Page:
This trend holds true regardless of whether the civilian is armed or unarmed.

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Of equal importance, Harvard economist Roland Fryer found that black and Hispanic police officers are no more or less likely than their white counterparts to use force against African-American citizens. Subsequent academic research confirmed Fryer’s findings.

Moreover, an investigation by the Obama Department of Justice – using an admittedly limited data set – found that white Philadelphia police officers were less likely than Hispanic or black officers to inappropriately use force against African-Americans.

The Obama Department of Justice (DOJ) also investigated the 2014 shooting of Michael Brown in Ferguson, Mo., which sparked mass demonstrations and sent shockwaves around the world. The review found that no fewer than seven African-American and biracial witnesses considered the officer’s actions an appropriate act of self-defense; one young woman even stated that she “would have fired sooner” had she been in the officer’s shoes. The Obama DOJ found that no witnesses could credibly corroborate the “Hands up, don’t shoot” narrative that emerged in the wake of Brown’s death.

To be sure, these realities cannot and must not detract from clear-cut cases of murder – of black or white citizens – by police. Nor should they detract from very real issues of racial profiling, department-level bias, systemic inequality, decades of deeply ingrained mistrust, egregious use of unnecessary force, police unions that keep bad officers on the job and a litany of other abuses by law enforcement.

But any efforts to achieve meaningful reform must be grounded in facts and data. After all, an incorrect diagnosis rarely cures the underlying condition.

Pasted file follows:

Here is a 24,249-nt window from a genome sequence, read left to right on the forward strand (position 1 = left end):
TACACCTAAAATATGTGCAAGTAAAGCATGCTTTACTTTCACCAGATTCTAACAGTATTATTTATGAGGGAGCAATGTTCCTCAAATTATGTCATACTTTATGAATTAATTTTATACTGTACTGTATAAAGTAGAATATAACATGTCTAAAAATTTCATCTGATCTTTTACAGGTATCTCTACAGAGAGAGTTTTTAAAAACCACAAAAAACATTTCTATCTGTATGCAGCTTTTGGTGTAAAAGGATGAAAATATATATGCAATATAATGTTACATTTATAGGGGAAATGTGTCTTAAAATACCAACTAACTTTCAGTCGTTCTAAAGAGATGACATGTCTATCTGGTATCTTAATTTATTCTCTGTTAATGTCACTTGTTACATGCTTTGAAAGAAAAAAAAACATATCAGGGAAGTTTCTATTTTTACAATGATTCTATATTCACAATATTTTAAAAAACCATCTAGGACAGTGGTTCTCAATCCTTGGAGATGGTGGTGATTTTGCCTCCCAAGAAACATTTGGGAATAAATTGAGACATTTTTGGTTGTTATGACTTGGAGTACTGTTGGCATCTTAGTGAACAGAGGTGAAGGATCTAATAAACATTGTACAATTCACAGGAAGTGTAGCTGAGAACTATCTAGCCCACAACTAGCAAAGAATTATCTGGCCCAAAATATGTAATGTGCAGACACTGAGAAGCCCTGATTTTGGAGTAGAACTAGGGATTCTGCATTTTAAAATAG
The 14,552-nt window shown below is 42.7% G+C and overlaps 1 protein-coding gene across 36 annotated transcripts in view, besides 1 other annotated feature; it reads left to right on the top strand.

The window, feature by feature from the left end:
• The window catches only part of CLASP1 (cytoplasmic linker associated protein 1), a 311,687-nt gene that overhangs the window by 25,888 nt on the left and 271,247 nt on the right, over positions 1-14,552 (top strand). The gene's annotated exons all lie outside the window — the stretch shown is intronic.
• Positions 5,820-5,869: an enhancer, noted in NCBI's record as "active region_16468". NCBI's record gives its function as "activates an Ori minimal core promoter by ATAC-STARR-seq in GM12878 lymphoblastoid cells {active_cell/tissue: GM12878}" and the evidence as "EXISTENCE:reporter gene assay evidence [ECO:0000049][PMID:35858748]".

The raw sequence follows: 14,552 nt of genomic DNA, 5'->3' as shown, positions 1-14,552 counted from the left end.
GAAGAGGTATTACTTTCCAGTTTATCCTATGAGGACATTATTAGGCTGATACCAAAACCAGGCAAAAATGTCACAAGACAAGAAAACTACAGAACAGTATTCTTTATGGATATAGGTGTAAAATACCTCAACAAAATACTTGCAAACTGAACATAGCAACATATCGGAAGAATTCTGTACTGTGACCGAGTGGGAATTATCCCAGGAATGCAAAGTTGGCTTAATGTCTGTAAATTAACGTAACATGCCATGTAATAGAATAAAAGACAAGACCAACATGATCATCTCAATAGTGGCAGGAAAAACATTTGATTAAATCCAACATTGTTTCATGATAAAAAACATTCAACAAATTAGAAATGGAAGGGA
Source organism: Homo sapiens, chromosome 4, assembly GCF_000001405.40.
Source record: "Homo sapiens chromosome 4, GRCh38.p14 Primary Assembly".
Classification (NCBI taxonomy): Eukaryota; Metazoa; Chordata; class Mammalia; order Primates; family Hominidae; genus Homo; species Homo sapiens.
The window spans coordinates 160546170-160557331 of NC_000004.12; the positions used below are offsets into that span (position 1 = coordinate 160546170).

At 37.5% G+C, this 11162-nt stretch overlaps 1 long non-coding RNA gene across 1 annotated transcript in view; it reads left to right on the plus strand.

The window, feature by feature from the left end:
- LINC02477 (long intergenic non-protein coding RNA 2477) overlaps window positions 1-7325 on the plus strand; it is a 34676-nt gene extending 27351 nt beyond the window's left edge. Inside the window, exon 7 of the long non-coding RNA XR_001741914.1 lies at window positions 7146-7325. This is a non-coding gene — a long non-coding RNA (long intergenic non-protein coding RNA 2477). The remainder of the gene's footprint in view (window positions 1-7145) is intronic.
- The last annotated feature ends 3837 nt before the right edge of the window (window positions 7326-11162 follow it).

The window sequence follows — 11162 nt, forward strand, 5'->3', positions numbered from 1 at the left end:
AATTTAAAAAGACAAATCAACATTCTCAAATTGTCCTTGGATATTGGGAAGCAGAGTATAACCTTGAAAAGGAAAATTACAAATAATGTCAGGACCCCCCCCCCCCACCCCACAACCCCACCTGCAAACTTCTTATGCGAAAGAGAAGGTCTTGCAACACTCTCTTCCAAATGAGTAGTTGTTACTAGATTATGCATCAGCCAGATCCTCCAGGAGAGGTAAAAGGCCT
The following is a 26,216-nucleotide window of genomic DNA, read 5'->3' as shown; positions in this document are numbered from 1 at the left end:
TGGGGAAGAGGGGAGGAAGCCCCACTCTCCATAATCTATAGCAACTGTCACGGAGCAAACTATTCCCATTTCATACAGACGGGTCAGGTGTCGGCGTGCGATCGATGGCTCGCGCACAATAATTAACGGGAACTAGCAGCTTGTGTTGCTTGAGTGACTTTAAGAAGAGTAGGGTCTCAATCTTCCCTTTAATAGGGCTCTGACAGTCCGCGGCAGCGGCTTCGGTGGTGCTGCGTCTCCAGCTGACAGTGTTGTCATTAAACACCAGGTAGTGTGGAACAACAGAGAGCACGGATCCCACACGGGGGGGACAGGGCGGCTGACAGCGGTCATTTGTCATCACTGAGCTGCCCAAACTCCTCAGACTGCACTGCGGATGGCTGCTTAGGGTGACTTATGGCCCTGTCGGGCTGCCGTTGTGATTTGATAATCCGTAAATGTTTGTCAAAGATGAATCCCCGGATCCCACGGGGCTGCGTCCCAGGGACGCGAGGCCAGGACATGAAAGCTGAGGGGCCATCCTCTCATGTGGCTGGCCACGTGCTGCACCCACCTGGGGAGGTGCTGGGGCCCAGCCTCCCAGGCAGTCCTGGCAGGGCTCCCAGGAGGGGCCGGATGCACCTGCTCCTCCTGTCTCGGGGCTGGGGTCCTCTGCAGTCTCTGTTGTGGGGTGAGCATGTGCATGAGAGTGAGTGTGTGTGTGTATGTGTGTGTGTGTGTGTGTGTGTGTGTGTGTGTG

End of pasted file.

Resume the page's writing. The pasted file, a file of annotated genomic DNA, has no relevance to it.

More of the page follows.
Perhaps more importantly, inaccurate narratives of systemic racism in police shootings alienate the rank-and-file police officers whose good faith buy-in is vital to making reforms stick and achieving true accountability.

By accurately framing the data around fatal police shootings, President Obama has a golden opportunity to de-escalate a highly charged national atmosphere and engender transformational changes to policing in America by making reform a national - versus a racial - issue.

Obama’s fidelity to the facts will also win over many of those critical Obama-Trump conservatives and independents who are – rightly – outraged by the Trump administration’s unconscionable abuses, deadly incompetence and flagrant corruption.

As the old political adage goes, “Only Nixon could go to China.” A similar dynamic is at play today. At a time of profound racial and social tension, President Obama is uniquely suited to pursue a rational, centrist approach that lowers the national temperature, engenders meaningful reform and makes the case to broad swathes of disaffected Trump voters that there is a better path forward.

Marik von Rennenkampff served as an analyst with the U.S. Department of State’s Bureau of International Security and Nonproliferation, as well as an Obama administration appointee at the U.S. Department of Defense. Follow him on Twitter @MvonRen.